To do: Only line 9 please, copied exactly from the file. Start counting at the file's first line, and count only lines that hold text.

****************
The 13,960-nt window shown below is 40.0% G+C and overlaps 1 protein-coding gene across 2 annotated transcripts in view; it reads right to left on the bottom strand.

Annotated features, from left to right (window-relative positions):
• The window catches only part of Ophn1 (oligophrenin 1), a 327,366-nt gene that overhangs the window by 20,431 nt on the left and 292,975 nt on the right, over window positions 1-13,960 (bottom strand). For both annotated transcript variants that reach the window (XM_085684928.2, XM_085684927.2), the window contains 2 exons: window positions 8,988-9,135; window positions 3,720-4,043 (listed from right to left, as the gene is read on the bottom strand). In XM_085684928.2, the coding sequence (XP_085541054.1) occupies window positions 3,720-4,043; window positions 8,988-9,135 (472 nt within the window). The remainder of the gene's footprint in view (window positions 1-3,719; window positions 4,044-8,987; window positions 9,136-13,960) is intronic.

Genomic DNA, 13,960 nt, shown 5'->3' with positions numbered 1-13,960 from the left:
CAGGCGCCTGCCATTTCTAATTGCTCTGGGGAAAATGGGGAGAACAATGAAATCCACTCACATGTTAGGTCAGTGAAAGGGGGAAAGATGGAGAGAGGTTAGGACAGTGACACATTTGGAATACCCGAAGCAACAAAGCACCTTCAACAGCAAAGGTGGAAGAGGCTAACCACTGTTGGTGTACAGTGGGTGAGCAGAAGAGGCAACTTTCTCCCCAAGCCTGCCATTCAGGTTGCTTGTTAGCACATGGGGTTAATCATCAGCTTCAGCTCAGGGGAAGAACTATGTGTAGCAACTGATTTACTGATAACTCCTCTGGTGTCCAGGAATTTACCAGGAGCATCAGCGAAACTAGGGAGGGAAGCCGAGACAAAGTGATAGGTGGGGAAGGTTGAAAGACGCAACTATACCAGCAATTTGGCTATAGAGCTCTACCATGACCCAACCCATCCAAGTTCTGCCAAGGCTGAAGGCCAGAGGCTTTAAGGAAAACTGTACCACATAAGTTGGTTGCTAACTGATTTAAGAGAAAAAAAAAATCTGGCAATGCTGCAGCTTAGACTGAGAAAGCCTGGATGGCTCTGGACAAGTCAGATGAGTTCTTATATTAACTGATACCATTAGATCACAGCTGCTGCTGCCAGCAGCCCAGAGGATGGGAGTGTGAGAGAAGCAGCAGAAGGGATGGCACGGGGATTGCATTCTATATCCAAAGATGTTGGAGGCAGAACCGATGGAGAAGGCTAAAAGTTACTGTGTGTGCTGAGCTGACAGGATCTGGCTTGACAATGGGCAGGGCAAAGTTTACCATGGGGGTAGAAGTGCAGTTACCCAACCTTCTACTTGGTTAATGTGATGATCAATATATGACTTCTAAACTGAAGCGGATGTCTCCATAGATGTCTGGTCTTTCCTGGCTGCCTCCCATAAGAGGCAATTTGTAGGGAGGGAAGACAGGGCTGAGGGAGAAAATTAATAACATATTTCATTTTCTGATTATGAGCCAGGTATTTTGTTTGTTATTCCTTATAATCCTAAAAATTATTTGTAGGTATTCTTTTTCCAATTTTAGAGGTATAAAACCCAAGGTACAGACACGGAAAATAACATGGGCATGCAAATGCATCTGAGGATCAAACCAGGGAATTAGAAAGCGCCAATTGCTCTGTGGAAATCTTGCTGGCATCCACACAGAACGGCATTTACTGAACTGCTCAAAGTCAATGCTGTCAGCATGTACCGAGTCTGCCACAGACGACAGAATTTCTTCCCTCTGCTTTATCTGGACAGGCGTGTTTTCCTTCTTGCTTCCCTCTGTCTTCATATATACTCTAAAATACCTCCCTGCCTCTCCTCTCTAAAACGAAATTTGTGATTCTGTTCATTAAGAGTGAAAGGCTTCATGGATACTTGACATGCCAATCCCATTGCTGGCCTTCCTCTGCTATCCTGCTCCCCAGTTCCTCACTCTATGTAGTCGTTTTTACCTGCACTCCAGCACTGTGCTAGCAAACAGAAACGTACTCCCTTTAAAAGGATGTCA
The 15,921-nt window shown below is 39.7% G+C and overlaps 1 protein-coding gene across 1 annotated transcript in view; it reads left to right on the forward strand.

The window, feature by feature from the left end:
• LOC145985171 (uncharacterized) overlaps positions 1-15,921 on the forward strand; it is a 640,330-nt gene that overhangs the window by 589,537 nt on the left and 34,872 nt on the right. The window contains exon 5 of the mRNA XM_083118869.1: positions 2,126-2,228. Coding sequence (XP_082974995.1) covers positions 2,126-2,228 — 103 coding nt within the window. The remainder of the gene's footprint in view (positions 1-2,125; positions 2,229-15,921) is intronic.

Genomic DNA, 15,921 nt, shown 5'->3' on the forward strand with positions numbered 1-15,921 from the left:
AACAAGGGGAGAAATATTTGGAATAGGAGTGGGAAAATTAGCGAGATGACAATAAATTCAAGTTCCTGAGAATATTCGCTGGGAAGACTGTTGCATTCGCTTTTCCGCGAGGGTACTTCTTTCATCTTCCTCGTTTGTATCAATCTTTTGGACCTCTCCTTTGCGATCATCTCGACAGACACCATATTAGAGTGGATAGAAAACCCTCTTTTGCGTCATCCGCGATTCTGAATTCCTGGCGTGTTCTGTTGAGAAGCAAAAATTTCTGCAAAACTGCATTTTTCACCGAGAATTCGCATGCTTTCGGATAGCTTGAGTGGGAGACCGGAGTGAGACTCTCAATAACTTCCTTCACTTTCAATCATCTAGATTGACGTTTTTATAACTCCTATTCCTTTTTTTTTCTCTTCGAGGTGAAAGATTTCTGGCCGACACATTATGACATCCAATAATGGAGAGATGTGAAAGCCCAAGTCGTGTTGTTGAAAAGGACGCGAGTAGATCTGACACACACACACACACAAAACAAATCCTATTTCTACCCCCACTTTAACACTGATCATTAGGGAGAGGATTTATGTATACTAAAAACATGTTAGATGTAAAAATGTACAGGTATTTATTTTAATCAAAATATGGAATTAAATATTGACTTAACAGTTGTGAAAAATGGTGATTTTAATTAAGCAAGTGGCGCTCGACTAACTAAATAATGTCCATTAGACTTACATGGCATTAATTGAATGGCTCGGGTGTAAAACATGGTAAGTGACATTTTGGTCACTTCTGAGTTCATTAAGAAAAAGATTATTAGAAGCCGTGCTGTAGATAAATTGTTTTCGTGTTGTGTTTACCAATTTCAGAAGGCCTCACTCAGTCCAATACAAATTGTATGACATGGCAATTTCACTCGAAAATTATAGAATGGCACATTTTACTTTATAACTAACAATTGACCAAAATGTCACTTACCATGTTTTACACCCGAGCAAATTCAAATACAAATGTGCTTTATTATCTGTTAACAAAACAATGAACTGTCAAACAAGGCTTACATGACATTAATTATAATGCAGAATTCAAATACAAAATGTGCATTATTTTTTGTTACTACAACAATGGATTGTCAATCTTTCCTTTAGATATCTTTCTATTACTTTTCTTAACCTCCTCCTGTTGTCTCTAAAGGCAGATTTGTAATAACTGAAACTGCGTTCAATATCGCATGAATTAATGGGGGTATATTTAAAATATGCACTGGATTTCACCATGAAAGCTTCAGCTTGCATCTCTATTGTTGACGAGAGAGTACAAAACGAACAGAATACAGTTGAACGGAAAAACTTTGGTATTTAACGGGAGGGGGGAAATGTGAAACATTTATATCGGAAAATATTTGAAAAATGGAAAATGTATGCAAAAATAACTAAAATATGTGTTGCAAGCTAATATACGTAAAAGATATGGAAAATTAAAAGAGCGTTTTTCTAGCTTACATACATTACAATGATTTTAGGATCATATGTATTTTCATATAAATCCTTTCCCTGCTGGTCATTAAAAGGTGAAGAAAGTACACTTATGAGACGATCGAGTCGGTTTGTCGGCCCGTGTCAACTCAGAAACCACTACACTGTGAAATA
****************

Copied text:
Genomic DNA, 15,921 nt, shown 5'->3' on the forward strand with positions numbered 1-15,921 from the left: